EU Pushes Google To Extend ‘Right To Be Forgotten’ To US Website

Chuck Bednar for – Your Universe Online
European regulators are putting pressure on Google to expand “right to be forgotten” requests worldwide, including to the Mountain View, California company’s US-based “.com” search engine, various media outlets are reporting.
According to BBC News technology desk editor Leo Kelion, a panel of EU data protection officials said that the expansion was necessary in order to prevent the company from getting around the law by de-listing results in the European version of its search engine but not the international one.
Currently, European visitors to are redirected to localized editions of the website, such as and However, a link is provided from those pages to allow users to switch back to the international version, making it theoretically possible for people in European countries to avoid the censored versions of search results.
“Limiting de-listing to EU domains on the grounds that users tend to access search engines via their national domains cannot be considered a sufficient means to satisfactorily guarantee the rights of data subjects according to the ruling,” representatives from the Article 29 Data Protection Working Party (WP29) said in a statement Tuesday. “In practice, this means that in any case de-listing should also be effective on all relevant .com domains.”
The organization, which drafted the revised regulations following a two-day meeting in Brussels, also rebuked Google for notifying media outlets about story links it has removed under the “right to be forgotten” regulations, which were adopted back in May. WP29 said that doing so risks putting individuals who had been seeking privacy back into the spotlight, according to Bloomberg News.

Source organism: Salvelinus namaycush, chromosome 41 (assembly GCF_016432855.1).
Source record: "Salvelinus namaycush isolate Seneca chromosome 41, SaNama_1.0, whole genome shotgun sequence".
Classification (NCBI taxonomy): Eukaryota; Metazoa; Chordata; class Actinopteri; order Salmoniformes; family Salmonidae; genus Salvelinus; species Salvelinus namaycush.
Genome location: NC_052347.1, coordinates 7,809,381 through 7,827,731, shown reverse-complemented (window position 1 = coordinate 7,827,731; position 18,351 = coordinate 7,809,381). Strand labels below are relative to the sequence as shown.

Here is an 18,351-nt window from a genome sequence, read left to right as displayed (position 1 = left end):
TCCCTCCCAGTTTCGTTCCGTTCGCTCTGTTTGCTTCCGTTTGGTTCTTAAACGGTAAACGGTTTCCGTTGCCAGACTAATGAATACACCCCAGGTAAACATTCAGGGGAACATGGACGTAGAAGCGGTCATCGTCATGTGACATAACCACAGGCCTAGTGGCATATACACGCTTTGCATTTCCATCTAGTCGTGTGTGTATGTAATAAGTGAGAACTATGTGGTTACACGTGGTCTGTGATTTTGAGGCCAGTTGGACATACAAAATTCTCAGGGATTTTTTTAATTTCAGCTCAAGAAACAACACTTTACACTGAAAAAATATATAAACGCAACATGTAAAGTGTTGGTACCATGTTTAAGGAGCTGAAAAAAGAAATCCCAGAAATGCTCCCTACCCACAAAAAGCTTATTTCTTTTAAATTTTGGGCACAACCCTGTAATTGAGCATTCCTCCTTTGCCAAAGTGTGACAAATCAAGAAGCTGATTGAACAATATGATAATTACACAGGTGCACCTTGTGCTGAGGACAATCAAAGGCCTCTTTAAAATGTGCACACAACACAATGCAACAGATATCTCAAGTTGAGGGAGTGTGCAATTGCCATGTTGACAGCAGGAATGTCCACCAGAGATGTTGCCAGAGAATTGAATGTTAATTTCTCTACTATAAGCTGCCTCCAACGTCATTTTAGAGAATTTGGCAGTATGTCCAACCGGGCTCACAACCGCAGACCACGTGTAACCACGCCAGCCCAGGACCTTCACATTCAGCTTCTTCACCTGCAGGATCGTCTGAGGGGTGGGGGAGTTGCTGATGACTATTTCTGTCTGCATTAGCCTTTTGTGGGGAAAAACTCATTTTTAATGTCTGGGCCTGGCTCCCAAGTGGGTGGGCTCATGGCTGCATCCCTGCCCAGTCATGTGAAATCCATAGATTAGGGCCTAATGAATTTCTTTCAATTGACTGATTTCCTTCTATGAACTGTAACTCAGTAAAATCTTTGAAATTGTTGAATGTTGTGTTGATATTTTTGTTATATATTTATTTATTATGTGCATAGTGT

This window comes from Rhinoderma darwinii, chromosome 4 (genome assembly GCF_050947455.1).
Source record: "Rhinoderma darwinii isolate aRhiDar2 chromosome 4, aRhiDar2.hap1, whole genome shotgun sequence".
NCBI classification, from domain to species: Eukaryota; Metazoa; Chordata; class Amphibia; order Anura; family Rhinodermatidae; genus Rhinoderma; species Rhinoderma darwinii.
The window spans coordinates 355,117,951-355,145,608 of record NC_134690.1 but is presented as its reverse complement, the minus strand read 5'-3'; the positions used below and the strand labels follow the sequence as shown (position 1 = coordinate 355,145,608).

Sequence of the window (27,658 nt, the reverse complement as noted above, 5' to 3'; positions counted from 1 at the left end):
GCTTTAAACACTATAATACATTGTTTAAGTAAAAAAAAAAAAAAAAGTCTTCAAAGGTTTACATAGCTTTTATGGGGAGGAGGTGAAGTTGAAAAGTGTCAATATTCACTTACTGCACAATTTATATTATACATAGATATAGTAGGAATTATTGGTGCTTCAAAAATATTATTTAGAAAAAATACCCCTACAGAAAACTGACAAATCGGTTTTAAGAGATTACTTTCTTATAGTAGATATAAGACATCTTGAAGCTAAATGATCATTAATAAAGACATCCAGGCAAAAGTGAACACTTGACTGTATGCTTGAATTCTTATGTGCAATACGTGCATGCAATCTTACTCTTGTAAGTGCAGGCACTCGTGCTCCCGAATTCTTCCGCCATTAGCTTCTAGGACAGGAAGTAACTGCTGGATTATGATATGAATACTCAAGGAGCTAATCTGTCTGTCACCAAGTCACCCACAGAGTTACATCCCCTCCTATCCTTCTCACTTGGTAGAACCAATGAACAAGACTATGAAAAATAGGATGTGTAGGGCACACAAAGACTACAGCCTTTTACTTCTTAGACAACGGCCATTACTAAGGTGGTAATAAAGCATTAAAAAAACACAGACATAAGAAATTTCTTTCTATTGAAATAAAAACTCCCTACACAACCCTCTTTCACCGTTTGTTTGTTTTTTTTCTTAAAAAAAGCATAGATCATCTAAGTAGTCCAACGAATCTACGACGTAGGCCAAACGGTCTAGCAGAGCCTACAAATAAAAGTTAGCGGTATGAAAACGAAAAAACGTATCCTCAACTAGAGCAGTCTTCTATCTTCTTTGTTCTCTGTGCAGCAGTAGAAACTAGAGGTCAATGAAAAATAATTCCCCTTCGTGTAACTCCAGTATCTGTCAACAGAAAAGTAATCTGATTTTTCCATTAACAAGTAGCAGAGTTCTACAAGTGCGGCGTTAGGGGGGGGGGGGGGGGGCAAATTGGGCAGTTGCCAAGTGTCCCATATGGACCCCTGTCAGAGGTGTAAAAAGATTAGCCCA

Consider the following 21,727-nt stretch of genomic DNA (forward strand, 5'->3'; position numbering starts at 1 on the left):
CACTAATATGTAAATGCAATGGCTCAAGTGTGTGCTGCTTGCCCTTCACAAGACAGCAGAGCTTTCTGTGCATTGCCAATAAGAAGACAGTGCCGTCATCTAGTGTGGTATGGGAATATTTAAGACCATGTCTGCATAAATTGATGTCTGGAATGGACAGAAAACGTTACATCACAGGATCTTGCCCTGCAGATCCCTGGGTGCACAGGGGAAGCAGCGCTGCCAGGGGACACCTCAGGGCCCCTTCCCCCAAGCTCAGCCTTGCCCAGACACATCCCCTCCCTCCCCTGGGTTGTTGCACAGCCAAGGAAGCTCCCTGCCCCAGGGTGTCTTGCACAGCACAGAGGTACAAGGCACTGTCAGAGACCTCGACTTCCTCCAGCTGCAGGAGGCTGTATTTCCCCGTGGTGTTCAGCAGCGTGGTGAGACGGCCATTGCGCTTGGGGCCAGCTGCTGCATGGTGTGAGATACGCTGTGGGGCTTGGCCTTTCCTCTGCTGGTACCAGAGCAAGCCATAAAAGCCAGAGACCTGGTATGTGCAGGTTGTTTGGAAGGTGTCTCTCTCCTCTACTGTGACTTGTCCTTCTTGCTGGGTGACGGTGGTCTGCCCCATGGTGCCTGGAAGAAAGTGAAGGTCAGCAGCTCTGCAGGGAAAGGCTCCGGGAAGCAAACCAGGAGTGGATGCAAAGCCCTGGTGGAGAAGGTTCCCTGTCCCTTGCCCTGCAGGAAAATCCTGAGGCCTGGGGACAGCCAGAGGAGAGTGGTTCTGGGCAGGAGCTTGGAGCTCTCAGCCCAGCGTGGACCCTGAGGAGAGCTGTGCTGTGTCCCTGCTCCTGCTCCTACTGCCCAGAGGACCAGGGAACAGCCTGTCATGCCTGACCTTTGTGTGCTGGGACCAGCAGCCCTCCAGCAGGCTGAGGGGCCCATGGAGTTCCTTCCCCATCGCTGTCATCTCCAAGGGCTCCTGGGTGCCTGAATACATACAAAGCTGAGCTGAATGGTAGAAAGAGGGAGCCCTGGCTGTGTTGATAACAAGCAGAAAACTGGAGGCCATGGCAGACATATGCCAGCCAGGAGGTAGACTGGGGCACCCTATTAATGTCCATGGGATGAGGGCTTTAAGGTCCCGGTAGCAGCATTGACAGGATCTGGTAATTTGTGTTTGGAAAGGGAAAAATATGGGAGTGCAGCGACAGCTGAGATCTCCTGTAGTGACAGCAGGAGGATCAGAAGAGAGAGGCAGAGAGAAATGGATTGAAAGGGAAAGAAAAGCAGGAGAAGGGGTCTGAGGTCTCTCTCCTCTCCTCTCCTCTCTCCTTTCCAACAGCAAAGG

A Google spokesman told PC Magazine’s Stephanie Mlot that the company had not seen the WP29 guidelines, but would “study them carefully when they’re published.” Mlot added that the company is also battling European regulators who are considering a proposal that would force them to split its search business from the rest of the company’s operations in all EU nations. A vote on that is expected Thursday, she said, though the European Parliament lacks the authority to force companies to break apart.
“The WP29’s guidelines also contain a list of common criteria that data protection authorities will apply to handle complaints filed with national offices following refusals of de-listing by search engines,” noted Loek Essers of PC World. “The list contains 13 main criteria that should be applied on a case-by-case basis, and aims to provide a flexible tool to help authorities to make the right decisions.”
As Bloomberg pointed out, the new guidelines are not binding, but national lawmakers can use them to put pressure on Google and seek legal recourse to make them comply. The news organization added that, while the “right to be forgotten” has been criticized by free-speech advocates in the US and UK, to date Google has removed 41.5 percent of the more than 500,000 links it has been asked to evaluate since the original EU court decision.
In May, the European Court of Justice ruled that search engines were responsible for removing sensitive information from Internet search results, and that companies such as Google could be ordered to delete links to information about individuals deemed to be outdated. It centered around a 2010 case filed by a man named Mario Costeja González, who sued the publisher of a prominent Spanish newspaper to remove links to articles about his social security debts.
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